REAL ESTATE DEAD? TIME TO BUY?


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With the economy at a standstill, U.S. office space under long-term leases is no longer a safe investment.
Long-term leases no longer offer a guaranteed return if the tenant can’t pay rent or goes out of business.
As a result, investors are bailing out of real estate investment trusts as tenants successfully pressure their landlords for lower rents.
In Manhattan, the pace of office leasing fell 46.9 percent in this year’s first quarter.
SL Green Realty, which touts itself as New York City’s largest commercial landlord, has one of the heftiest debt loads among large, publicly-traded real estate companies. Its’ share value has been halved this year; the stock price of Vornado Realty Trust, also with holdings concentrated in New York City, has dropped 44 percent since December.
Knotel, a New York company that leases office space and then re-rents it to gig workers and start-up companies, recently laid off 30 percent of its staff, temporarily suspended work for another 20 percent, and is surrendering one million of its five-million square feet of leased space back to its landlords.
WeWork, which also leases co-working space, has skipped April rent payment in several of its U.S. locations and is trying to renegotiate leases or convert them to management agreements.
WeWork has been in financial straits since last fall when its plan for an initial public offering fell apart, due in part to its high real estate expenses.
The company’s bond values have fallen from 90 cents on the dollar in February to below 40 cents now.
The Next Bonanza: Distressed Real Estate

Cash-rich property investors are getting ready to scoop up real estate they believe is coming to the market at bargain prices.
The virus-inspired economic crash has shuttered hotels, restaurants, and storefronts, leaving tenants unable to pay their rent and landlords unable to meet their mortgages.
To avoid the costly, time-consuming foreclosure process, many lenders often choose to sell these “distressed” loans at discounts to investors willing to take on the risk.
Properties that are foreclosed and put up for sale would be on the market at a time when prices are lower, and buyers more scarce, than they have been in years. Sellers would be more likely to accept low bids to escape their lingering liabilities.
Commercial real estate prices have more than doubled since the Great Recession, Real Capital Analytics reports. Many investors thought prices had peaked and so have been waiting for prices to fall before buying.
This might be that time. Commercial property prices fell 35 percent from 2008 into 2010 during the Great Recession, according to Real Capital Analytics. Investors who bought in that trough profited handsomely as prices recovered.
Private “vulture” funds that specialize in snapping distressed real estate are sitting on $142 billion in cash, compared to $94 billion in 2008, noted analytics firm Peqin.
The Blackstone Group closed a $20.5-billion real estate investment fund last September; Brookfield Asset Management raised a $15-billion fund last fall. New York real estate firm Greystone & Co. is assembling a $400-million fund to buy troubled loans, and the Fortress Investment Group was buying troubled mortgages before the pandemic arrived.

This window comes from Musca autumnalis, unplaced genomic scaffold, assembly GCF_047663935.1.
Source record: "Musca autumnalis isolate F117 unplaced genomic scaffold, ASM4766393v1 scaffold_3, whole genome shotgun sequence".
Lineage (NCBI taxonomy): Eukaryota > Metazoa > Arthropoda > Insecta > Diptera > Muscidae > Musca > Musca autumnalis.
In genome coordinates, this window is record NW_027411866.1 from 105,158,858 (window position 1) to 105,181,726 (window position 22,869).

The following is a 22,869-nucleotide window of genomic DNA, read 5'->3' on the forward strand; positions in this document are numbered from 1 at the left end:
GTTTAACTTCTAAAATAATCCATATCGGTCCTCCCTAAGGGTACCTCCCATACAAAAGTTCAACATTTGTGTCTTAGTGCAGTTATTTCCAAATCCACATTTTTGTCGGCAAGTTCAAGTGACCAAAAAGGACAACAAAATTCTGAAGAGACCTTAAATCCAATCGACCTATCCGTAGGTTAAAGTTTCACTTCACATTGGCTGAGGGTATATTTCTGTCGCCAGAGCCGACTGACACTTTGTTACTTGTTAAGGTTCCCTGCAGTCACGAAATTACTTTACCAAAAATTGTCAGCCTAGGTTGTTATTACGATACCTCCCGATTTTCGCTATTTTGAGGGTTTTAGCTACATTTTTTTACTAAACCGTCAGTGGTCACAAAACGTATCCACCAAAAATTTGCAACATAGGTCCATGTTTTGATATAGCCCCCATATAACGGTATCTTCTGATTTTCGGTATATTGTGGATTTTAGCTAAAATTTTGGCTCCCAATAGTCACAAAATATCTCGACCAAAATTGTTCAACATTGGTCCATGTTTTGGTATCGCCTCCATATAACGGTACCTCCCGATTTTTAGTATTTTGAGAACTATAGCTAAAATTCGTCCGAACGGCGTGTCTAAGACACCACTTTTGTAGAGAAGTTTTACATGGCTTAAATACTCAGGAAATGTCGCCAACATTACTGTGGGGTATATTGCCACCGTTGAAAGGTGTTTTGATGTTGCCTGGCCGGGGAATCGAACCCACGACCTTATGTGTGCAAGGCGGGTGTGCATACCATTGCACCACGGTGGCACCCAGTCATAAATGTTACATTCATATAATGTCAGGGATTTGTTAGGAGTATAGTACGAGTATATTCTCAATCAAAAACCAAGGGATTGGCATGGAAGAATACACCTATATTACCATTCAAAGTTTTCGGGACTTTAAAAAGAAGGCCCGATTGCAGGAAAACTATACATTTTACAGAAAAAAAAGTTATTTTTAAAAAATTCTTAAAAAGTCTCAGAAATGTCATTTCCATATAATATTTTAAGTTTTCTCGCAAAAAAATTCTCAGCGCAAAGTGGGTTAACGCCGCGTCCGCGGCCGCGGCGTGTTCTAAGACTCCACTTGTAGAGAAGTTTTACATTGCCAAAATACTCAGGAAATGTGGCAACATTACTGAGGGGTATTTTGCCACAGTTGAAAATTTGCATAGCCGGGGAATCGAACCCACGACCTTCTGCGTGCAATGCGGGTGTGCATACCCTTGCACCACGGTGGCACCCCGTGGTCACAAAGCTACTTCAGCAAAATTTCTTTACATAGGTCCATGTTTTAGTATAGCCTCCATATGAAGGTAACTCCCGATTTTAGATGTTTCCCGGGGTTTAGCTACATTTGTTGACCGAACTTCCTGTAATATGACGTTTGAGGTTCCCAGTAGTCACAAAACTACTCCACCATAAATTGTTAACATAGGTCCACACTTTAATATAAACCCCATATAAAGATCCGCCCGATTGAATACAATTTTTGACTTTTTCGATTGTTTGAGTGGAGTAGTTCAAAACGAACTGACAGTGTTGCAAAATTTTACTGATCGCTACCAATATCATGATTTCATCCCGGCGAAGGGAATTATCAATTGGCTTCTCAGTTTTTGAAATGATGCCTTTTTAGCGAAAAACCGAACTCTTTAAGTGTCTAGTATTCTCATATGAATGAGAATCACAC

Mortgage-backed securities, the bundles of mortgage loans that were villains in the Great Recession, also are troubled assets once again.
Many are already on the market, put up for sale by real estate investment trusts, or REITs, that couldn’t produce the cash their banks demanded as extra security when the real estate market softened. Last month, the Royal Bank of Canada sought bids on $600 million in mortgage-backed securities it had seized from clients.
“Nobody wants to capitalize on anybody’s misfortune,” said David Schechtman at Meridian Capital Group. “But, when you take the emotion out of it, real estate investors… have been waiting for this for a decade.”
TREND FORECAST: We do not forecast a real estate rebound. Instead, we forecast a long and steady downhill slide, since prices in many parts of the world rose to new highs following the Panic of ’08 are overvalued.
Furthermore, it is long forgotten in the media that an economic contraction persisted before the virus hit, which was bringing real estate prices lower. And now, with millennials being economically battered and all generations out of work, deep in debt, and short on cash, what has transpired with the politicians shutting down the world economy is unprecedented in world history.
To believe that those who created the economic murder will resurrect it, as we see it, is incomprehensible.   
 Airbnb Pays Above 10 Percent Interest for $1 Billion in New Financing

To land $1 billion in new funding, Airbnb agreed to pay investors 10 percent interest plus the London Interbank Offered Rate, or LIBOR.
The company also made verbal commitments to reduce its fixed costs “significantly” and strengthen management by adding at least one new executive to aid CEO Brian Chesky.
The investors also received warrants that can be converted into Airbnb stock. The warrants are based on a company valuation of $18 billion, less than half of what it was calculated to be in February and $8 billion below the company’s own estimate of its value late last month.
Analysts expect Airbnb to lose as much as $1 billion this year as a result of the global travel halt.
TRENDPOST: That investors were able to extract such draconian terms for their support emphasizes the trouble that not only Airbnb is in because of the economic crisis, but also the trouble the entire hospitality industry faces. This deal does not bode well for the short- to mid-term financial future of innkeeping.
Moreover, it will dramatically hurt the tens of millions who rely on Airbnb rentals to boost their income.

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